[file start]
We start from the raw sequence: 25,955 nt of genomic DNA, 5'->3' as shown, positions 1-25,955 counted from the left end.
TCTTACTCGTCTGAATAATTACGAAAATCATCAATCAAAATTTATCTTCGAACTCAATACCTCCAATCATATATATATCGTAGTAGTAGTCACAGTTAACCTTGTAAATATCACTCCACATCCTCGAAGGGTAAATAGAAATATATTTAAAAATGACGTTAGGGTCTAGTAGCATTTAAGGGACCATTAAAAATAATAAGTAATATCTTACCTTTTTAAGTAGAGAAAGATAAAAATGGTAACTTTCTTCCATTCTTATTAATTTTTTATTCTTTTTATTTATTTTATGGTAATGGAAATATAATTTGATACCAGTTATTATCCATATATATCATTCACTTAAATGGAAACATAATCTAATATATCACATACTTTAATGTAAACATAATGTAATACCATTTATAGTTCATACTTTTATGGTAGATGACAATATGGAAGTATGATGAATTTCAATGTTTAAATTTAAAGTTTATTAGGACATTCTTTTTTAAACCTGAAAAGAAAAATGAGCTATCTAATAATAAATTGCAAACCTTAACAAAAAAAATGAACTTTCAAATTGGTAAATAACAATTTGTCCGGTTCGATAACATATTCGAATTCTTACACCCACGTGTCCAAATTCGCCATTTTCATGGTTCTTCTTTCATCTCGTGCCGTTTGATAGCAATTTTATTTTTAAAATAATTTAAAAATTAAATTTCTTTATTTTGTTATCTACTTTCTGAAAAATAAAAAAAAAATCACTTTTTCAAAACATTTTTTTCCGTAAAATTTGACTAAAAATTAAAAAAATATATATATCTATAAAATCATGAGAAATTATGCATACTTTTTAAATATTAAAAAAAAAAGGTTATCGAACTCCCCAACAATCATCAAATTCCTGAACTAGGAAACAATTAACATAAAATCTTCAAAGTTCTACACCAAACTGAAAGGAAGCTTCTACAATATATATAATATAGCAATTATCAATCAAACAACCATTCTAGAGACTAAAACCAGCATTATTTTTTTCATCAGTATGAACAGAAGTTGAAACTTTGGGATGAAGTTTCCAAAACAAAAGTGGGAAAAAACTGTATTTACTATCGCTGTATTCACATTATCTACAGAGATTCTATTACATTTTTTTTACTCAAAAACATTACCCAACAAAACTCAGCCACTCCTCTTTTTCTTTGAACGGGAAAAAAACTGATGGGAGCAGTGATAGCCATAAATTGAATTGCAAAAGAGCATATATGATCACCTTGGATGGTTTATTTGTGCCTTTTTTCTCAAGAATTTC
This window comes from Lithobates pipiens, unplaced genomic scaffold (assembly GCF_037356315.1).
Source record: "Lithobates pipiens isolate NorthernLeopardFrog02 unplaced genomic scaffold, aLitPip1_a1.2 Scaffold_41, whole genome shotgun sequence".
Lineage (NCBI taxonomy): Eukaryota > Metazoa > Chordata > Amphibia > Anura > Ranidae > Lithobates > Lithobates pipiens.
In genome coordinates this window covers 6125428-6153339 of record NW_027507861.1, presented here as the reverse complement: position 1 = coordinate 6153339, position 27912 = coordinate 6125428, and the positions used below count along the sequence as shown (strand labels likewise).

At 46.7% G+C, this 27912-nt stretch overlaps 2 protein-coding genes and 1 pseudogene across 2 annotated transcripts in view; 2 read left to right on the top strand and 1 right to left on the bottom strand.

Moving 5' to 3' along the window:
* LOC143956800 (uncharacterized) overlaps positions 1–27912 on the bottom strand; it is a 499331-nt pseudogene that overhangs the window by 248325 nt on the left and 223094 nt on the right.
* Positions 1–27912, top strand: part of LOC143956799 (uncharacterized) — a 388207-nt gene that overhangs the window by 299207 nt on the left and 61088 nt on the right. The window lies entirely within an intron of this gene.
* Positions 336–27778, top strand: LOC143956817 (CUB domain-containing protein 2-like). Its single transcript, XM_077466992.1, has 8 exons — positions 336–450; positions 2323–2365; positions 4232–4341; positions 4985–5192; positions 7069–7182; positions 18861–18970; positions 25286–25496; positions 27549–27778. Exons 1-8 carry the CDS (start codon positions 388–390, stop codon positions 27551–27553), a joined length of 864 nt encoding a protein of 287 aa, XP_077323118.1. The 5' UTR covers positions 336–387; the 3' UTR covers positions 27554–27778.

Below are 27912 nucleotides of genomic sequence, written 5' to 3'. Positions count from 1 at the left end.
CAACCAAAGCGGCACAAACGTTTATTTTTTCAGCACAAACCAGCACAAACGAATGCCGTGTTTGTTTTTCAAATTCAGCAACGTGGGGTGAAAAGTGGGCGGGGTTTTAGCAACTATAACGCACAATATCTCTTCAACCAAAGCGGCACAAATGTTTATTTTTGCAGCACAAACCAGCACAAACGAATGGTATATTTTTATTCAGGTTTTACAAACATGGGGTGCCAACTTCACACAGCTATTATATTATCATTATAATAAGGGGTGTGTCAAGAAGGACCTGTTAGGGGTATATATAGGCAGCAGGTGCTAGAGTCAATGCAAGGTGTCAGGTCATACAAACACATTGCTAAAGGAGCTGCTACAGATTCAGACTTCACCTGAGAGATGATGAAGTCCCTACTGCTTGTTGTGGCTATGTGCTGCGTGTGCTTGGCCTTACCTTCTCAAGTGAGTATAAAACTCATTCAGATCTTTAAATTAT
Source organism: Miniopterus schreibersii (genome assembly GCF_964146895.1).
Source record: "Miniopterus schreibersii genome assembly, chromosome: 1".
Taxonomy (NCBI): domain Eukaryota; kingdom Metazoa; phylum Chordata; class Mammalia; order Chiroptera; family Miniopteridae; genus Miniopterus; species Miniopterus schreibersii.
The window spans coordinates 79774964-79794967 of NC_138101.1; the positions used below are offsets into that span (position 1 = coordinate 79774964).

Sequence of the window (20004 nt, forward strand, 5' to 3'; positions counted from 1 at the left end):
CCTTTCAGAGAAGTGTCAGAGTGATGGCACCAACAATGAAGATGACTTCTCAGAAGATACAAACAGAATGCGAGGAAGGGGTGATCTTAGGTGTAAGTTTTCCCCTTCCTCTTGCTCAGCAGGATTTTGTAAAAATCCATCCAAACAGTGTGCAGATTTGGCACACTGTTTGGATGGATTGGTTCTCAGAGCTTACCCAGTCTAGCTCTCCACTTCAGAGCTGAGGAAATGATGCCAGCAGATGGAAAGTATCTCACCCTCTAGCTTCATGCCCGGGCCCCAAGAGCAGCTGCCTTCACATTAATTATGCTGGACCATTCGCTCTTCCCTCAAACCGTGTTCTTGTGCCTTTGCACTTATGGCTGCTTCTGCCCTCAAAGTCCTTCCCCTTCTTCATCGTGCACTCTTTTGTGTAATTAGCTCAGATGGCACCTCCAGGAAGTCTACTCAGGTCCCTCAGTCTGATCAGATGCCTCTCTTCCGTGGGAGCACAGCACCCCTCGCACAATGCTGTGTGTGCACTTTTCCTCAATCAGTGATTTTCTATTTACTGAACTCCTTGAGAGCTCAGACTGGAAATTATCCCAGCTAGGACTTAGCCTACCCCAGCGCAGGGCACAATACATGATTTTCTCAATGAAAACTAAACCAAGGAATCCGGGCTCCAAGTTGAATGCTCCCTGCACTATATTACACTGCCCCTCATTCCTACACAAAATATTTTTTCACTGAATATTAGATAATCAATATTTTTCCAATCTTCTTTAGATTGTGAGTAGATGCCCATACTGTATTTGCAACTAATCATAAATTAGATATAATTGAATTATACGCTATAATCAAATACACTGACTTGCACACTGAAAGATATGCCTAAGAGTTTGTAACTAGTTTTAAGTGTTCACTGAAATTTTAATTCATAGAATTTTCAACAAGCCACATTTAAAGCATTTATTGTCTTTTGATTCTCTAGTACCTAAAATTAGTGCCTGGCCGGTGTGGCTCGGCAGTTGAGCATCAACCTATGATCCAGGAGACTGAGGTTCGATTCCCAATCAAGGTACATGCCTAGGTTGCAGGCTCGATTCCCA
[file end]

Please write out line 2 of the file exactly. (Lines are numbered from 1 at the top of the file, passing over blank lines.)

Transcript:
TCTTACTCGTCTGAATAATTACGAAAATCATCAATCAAAATTTATCTTCGAACTCAATACCTCCAATCATATATATATCGTAGTAGTAGTCACAGTTAACCTTGTAAATATCACTCCACATCCTCGAAGGGTAAATAGAAATATATTTAAAAATGACGTTAGGGTCTAGTAGCATTTAAGGGACCATTAAAAATAATAAGTAATATCTTACCTTTTTAAGTAGAGAAAGATAAAAATGGTAACTTTCTTCCATTCTTATTAATTTTTTATTCTTTTTATTTATTTTATGGTAATGGAAATATAATTTGATACCAGTTATTATCCATATATATCATTCACTTAAATGGAAACATAATCTAATATATCACATACTTTAATGTAAACATAATGTAATACCATTTATAGTTCATACTTTTATGGTAGATGACAATATGGAAGTATGATGAATTTCAATGTTTAAATTTAAAGTTTATTAGGACATTCTTTTTTAAACCTGAAAAGAAAAATGAGCTATCTAATAATAAATTGCAAACCTTAACAAAAAAAATGAACTTTCAAATTGGTAAATAACAATTTGTCCGGTTCGATAACATATTCGAATTCTTACACCCACGTGTCCAAATTCGCCATTTTCATGGTTCTTCTTTCATCTCGTGCCGTTTGATAGCAATTTTATTTTTAAAATAATTTAAAAATTAAATTTCTTTATTTTGTTATCTACTTTCTGAAAAATAAAAAAAAAATCACTTTTTCAAAACATTTTTTTCCGTAAAATTTGACTAAAAATTAAAAAAATATATATATCTATAAAATCATGAGAAATTATGCATACTTTTTAAATATTAAAAAAAAAAGGTTATCGAACTCCCCAACAATCATCAAATTCCTGAACTAGGAAACAATTAACATAAAATCTTCAAAGTTCTACACCAAACTGAAAGGAAGCTTCTACAATATATATAATATAGCAATTATCAATCAAACAACCATTCTAGAGACTAAAACCAGCATTATTTTTTTCATCAGTATGAACAGAAGTTGAAACTTTGGGATGAAGTTTCCAAAACAAAAGTGGGAAAAAACTGTATTTACTATCGCTGTATTCACATTATCTACAGAGATTCTATTACATTTTTTTTACTCAAAAACATTACCCAACAAAACTCAGCCACTCCTCTTTTTCTTTGAACGGGAAAAAAACTGATGGGAGCAGTGATAGCCATAAATTGAATTGCAAAAGAGCATATATGATCACCTTGGATGGTTTATTTGTGCCTTTTTTCTCAAGAATTTC